2
$\begingroup$

Consider an optimization problem that involves a set of tasks $T = \{1,2,3,4,5\}$, where the goal is to find a certain order of these tasks.

I would like to solve this problem with a genetic algorithm, where each chromosome $C = [i, j, k, l, m]$ corresponds to a specific order of these five tasks, so each gene in $C$ corresponds to a task in $T$.

So, for example, $C = [1,3,5,4,2]$ and $C' = [1,5,4,2,3]$ would be two chromosomes that correspond to two different orders of the tasks.

In this case, how could we design the mutation and cross-over operations so that these constraints are maintained during evolution?

The genetic algorithm should produce the three best chromosomes or order of tasks.

$\endgroup$
1
  • $\begingroup$ I have edited this post to leave the question that I think was your original question. Please, make sure that this is really the case. If not, feel free to edit your post again and clarify what your question really is. $\endgroup$ – nbro Dec 8 '20 at 15:40
1
$\begingroup$

If I understood correctly, your problem is about finding the optimal way to execute a series of tasks in order to maximize the results, using Genetic Algorithms.

In few words, you're trying to solve the salesman problem.


If I am correct, you're looking for Crossover and Mutation algorithms that allow you to work with ordered sets of elements. For these scenarios you usually go for the classic PMX (Partially Mapped Crossover) and Interchange Mutation. But, there are plenty of other crossover algorithms you can use OX1, OX2 (both variants of the Order Based Crossover), Shuffle Crossover, Ring Crossover, etc. Let's start from the mutation, that is easier.

For simplicity I'll represent the ordered genome like an array of integers: int[] genome = {1, 2, 3, 4, 5};

Interchange mutation

The concept is pretty basic: to mutate an ordered genome you just swap two elements. Easy.

enter image description here

    public int[] InterchangeMutation(int[] genome)
    {
        int i1 = random.Next(0, genome.Length);
        int i2 = random.Next(0, genome.Length);

        var copy = genome.ToArray(); //just making a copy here
        copy[i1] = genome[i2];
        copy[i2] = genome[i1];

        return copy;
    }

PMX Variation Crossover

This is a bit more complicated as we have to take repetitions into account. From experience, I like to use this variation of the Partially Mapped Crossover. It is way easier to implement than the original one (you can find the paper online) but it will cost some more computational complexity. Longer the genome, higher the price you will pay.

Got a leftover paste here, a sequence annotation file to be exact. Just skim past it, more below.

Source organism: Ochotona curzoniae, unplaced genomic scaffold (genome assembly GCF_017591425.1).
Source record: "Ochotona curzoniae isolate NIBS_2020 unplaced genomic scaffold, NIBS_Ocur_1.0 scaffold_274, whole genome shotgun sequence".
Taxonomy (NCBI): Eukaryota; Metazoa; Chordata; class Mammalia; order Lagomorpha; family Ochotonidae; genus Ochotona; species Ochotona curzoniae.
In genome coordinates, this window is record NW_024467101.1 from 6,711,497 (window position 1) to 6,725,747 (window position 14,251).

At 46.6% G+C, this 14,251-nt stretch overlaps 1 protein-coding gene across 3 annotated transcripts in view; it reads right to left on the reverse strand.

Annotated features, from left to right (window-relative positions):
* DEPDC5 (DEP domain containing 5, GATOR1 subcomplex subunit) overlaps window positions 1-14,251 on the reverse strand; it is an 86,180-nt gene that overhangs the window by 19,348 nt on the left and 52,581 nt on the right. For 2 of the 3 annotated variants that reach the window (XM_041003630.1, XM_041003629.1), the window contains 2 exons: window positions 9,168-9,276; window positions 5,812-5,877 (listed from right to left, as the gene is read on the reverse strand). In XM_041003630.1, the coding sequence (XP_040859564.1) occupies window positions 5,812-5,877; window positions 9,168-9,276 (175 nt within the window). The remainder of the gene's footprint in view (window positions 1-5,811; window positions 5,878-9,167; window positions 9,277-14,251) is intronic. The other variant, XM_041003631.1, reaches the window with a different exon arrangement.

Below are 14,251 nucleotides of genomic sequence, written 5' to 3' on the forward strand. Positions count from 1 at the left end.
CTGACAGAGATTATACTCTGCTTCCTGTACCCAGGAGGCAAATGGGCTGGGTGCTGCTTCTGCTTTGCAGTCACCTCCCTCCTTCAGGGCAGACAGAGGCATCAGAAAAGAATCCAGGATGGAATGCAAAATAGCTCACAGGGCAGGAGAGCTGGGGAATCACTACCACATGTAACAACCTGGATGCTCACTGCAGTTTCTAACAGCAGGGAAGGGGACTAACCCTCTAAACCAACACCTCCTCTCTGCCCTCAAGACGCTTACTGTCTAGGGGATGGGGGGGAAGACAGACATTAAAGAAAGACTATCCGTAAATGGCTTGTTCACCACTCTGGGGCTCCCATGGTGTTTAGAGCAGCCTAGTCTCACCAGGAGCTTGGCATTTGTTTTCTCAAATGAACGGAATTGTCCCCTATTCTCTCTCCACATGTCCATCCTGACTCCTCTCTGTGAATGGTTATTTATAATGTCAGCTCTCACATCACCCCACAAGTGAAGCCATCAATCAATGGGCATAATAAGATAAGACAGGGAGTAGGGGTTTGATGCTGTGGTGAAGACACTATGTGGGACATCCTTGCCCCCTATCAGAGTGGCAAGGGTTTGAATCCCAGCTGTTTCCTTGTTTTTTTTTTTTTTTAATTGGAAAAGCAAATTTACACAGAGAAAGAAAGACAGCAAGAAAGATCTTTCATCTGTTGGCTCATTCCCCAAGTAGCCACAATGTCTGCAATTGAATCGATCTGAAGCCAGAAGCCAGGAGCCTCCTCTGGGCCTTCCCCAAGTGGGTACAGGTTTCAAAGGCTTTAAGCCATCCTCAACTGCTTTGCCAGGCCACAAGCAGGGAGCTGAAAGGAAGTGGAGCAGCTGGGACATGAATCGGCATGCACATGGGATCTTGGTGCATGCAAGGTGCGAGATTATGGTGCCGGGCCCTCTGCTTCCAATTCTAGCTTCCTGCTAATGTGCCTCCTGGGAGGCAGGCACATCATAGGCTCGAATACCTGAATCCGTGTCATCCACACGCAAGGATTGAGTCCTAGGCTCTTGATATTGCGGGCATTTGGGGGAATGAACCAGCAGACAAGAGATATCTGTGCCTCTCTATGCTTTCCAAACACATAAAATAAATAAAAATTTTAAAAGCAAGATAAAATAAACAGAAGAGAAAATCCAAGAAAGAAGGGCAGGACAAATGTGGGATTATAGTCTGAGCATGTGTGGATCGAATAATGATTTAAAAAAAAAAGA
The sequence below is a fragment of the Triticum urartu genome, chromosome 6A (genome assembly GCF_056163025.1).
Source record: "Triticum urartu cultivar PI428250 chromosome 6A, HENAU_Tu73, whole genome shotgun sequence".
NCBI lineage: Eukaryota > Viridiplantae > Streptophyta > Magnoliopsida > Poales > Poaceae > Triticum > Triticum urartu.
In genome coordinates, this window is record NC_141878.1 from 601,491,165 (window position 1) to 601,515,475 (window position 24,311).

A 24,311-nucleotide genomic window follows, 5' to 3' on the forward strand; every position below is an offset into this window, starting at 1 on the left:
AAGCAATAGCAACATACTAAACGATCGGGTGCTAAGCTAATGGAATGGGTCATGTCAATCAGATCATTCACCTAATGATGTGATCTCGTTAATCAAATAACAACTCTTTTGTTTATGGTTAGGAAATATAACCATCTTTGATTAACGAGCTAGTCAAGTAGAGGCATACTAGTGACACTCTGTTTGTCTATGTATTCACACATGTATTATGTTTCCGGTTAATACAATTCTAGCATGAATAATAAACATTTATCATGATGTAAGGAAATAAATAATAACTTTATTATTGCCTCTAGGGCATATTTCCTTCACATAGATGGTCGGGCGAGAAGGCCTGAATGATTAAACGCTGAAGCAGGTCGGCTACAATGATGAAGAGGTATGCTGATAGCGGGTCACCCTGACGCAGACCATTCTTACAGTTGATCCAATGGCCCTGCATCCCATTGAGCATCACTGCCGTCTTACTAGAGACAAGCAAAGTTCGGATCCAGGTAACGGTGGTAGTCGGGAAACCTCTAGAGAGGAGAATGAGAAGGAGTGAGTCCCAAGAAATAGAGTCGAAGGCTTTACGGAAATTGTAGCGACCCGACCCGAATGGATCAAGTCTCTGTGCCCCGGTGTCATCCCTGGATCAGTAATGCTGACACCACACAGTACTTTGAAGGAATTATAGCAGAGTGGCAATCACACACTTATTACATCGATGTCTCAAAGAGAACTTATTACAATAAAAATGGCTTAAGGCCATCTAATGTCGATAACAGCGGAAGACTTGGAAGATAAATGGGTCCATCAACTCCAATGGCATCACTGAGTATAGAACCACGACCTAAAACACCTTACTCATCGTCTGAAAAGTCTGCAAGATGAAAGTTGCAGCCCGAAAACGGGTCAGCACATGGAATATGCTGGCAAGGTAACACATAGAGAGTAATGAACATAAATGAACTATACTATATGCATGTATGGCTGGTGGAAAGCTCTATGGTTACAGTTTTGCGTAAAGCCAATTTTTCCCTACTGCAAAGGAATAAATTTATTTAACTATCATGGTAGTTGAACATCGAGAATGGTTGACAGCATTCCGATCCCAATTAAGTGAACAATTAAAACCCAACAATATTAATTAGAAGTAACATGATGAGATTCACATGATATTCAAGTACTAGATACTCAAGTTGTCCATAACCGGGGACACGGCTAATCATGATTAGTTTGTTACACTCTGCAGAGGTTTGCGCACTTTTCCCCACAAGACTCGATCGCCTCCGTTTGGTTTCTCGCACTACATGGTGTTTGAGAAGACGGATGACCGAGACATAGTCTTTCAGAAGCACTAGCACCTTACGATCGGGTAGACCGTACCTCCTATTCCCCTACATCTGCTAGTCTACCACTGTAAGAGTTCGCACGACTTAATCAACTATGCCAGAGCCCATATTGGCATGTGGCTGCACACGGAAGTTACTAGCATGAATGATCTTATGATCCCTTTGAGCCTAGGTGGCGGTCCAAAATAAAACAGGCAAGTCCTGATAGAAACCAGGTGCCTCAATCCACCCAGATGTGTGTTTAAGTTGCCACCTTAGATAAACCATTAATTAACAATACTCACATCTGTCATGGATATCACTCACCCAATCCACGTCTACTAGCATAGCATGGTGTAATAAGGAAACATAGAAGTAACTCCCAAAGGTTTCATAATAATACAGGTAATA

1. Start by selecting two parents to use for the crossover.
  2. From the first parent (P1) select a random section that will be passed over.
  3. For the remaining values:
    3A. If they are not in the copied section, take them from P2
    3B. If they are in the copied section, take them from P1
    3C. End up filling the gaps with the missing values in the order they are in P1

enter image description here

 public int[] PMX2Crossover(int[] P1, int[] P2)
    {
        //Initializing child genome
        int[] child = new int[P1.Length];
        for (int i = 0; i < P2.Length; i++) child[i] = -1;

        //Step1: getting random section to copy over
        int i1 = random.Next(0, P1.Length);
        int i2 = random.Next(0, P1.Length);

        //Step 2: Copying over section from P1
        for (int i = Math.Min(i1, i2); i < Math.Max(i1, i2); i++) child[i] = P1[i];

        //Step 3A: Copying values from P2
        for (int i = 0; i < P2.Length; i++) if (child[i] ==-1 && !child.Contains(P2[i])) child[i] = P2[i];

        //Step 3B: Copying values from P1
        for (int i = 0; i < P2.Length; i++) if (child[i] == -1 && !child.Contains(P1[i])) child[i] = P1[i];

        //Step 3C: Copying remaining values from P1
        int emptyGene = child.IndexOfFirst(-1);
        while (emptyGene != -1)
        {
            child[emptyGene] = FirstMissingGene(P1, child); 
            emptyGene = child.IndexOfFirst(-1);
        }

        return child;
    }

    private int FirstMissingGene(int[] parent, int[] child)
    {
        foreach (var gene in parent) if (!child.Contains(gene)) return gene;
        return -1; // should never get here
    }

You can lower down the complexity of the crossover to O(n) (from O(n*n)) simply using a hashmap that keeps track of the genes already added to child.

To get the first child call PMX2Crossover(P1, P2); and for the second just swap the parents PMX2Crossover(P2, P1);

Hope this helps you.

Source: I have been a bachelor professor of AI for a period.

$\endgroup$
1
  • $\begingroup$ I edited the original post to clarify it even further. The current version of the question is an attempt to be the question to your answer, which seems valuable (that's why I tried to save this post by reformulating the question, in the first place). Please, make sure that the current version of the question is really the question that you're addressing in this answer. $\endgroup$ – nbro Dec 8 '20 at 15:36
0
$\begingroup$

You could use np.random.choice to shuffle the arrays. You could use a distance metric to find new arrays that are mutants of the the current good set.

$\endgroup$

Your Answer

By clicking “Post Your Answer”, you agree to our terms of service, privacy policy and cookie policy

Not the answer you're looking for? Browse other questions tagged or ask your own question.